“Living” Copolymerization of CO2 with Epoxides as a New Approach Towards the Synthesis of Polycarbonates
报告主题：“Living” Copolymerization of CO2 with Epoxides as a New Approach Towards the Synthesis of Polycarbonates
报告人：Professor Yves Gnanou (Dean & Professor of Chemistry Physical Sciences & Engineering Division King Abdullah University of Science and Technology)
Carbon dioxide (CO2) is an abundant, inexpensive, and non-toxic renewable C1 feedstock that is only used in a limited number of product-yielding reactions due to its low reactivity. After the discovery by Inoue et al. of the copolymerization of CO2 and epoxides by diethyl zinc a number of efficient transition metal catalysts functioning by coordinative chemistry have been developed: in the latter case the polymerization occurs by coordination of the epoxide monomer, followed by successive insertions of epoxides and CO2 until a transfer reaction takes place producing aliphatic polycarbonate chains.
In the present lecture we will show that CO2 and epoxides can be copolymerized anionically using classical alkali metal anionic initiators or even metal-free anionic initiators, without resorting to transition metal-based coordinative chemistry used so far. This opens up new horizons for the utilization of CO2 in its anionic copolymerization with epoxides:
1) as perfectly defined polycarbonate telechelics can now be prepared for further use as precursors of polyurethanes,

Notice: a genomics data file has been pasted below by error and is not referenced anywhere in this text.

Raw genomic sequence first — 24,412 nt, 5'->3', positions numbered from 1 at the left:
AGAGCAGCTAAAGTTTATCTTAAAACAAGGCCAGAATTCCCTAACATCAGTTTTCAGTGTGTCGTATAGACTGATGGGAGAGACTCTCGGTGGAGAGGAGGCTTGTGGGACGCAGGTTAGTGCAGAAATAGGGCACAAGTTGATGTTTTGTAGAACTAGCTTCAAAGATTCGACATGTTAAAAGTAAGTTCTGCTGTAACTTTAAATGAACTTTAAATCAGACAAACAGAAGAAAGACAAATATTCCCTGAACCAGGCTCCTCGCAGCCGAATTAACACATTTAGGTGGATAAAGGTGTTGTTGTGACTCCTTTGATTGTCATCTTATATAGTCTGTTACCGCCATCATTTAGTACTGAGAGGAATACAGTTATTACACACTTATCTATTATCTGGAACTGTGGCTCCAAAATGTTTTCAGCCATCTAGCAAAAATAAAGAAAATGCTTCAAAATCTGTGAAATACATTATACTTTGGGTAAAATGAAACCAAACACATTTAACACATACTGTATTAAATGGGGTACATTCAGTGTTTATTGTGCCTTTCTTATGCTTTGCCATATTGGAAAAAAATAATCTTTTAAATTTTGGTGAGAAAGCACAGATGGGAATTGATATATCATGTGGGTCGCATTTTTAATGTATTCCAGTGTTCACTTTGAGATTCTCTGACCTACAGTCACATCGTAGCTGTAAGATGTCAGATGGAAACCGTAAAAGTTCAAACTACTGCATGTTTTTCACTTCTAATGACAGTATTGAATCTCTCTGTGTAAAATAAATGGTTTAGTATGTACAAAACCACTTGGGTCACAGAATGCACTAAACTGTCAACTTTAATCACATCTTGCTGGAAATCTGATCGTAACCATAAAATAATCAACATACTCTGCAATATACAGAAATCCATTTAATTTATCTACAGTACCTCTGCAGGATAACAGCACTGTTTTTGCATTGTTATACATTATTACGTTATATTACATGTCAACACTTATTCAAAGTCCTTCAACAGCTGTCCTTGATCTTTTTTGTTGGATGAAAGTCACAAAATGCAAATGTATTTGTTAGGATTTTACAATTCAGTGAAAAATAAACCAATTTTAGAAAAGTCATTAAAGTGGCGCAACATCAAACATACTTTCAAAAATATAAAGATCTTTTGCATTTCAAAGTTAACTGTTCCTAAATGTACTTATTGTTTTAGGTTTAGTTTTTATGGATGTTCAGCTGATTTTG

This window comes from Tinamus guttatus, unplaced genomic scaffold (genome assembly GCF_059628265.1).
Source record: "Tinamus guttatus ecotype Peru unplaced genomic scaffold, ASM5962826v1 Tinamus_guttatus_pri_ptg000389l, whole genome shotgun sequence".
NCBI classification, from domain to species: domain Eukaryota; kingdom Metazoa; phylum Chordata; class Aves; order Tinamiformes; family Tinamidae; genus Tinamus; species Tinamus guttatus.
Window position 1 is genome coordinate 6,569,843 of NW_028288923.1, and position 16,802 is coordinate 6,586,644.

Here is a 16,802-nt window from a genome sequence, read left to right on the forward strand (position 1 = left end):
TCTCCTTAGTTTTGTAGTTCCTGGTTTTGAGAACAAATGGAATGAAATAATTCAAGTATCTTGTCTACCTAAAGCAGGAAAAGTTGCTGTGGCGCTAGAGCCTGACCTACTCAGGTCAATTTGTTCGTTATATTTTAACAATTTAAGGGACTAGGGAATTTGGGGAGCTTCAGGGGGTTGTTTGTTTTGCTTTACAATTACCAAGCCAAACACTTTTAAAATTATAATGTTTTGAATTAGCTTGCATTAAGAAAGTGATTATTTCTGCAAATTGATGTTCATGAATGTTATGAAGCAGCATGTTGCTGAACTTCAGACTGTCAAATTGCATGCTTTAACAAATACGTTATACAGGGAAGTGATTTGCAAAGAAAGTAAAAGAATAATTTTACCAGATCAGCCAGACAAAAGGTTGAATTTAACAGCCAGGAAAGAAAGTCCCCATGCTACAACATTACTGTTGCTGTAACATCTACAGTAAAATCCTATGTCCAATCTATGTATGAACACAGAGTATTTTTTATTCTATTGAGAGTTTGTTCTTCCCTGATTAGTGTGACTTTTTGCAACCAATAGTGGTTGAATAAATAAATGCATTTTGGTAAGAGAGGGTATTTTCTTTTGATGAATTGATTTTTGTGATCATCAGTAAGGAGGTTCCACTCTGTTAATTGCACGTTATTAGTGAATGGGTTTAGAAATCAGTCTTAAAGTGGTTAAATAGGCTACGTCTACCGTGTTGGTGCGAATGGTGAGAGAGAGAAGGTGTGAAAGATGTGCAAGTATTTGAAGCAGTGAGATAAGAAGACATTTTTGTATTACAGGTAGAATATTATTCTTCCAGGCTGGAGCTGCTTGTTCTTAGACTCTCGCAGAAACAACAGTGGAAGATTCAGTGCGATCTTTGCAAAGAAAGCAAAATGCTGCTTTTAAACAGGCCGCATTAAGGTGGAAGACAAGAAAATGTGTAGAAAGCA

2) as very high molecular weight polycarbonates samples can be generated due to the “living” nature of the copolymerization,
3) as diblock and triblock copolymers can be easily obtained and thus thermoplastic elastomers generated by sequential addition of two different epoxides,
4) as various functional polycarbonates can be derived by copolymerizing under “living” conditions functional epoxides with CO2 .
So far CO2 has been uniquely used in anionic polymerization for carbonation purpose of living carbanionic chains by R. Quirk; we demonstrate here that it can be anionically copolymerized with epoxides, provided a Lewis acid is added to specifically activate the epoxide monomer.
Professor Yves Gnanou is the Dean for Physical Sciences and Engineering (PSE). Professor Gnanou joined KAUST from the École Polytechnique in Paris where he held the role of Vice President of Academic Affairs and of Research.
Prior to that, he successively held the position of Professor and Director of the “Laboratoire de Chimie des Polymères Organiques” (LCPO) at Bordeaux University (France) and Head of the Chemistry Department at the headquarters of the “Centre National de la Recherche Scientifique” (CNRS) in Paris. During his tenure in Bordeaux he was also Adjunct Professor at the University of Florida from 2002-2007 and a Visiting Professor at the Massachusetts Institute of Technology (MIT), Cambridge, USA from 1989-1990.
Professor Gnanou received his PhD in Polymer Chemistry in 1985 from the L. Pasteur University (Strasbourg). His research interests currently focus on the design of metal-free “green” catalysts for chain and step-growth polymerizations and on the assembly of original polymeric architectures by novel synthetic methods.
In 2003 Professor Gnanou received the Langevin Prize and the Berthelot Medal from the French Academy of Sciences and in 2009 was elected as a Member of the French Academy of Agriculture.
In 2011 he was awarded the Title Chevalier dans l’ordre des Palmes Académiques and in 2013 he was awarded the Title Chevalier dans l’Ordre des Palmes Acad.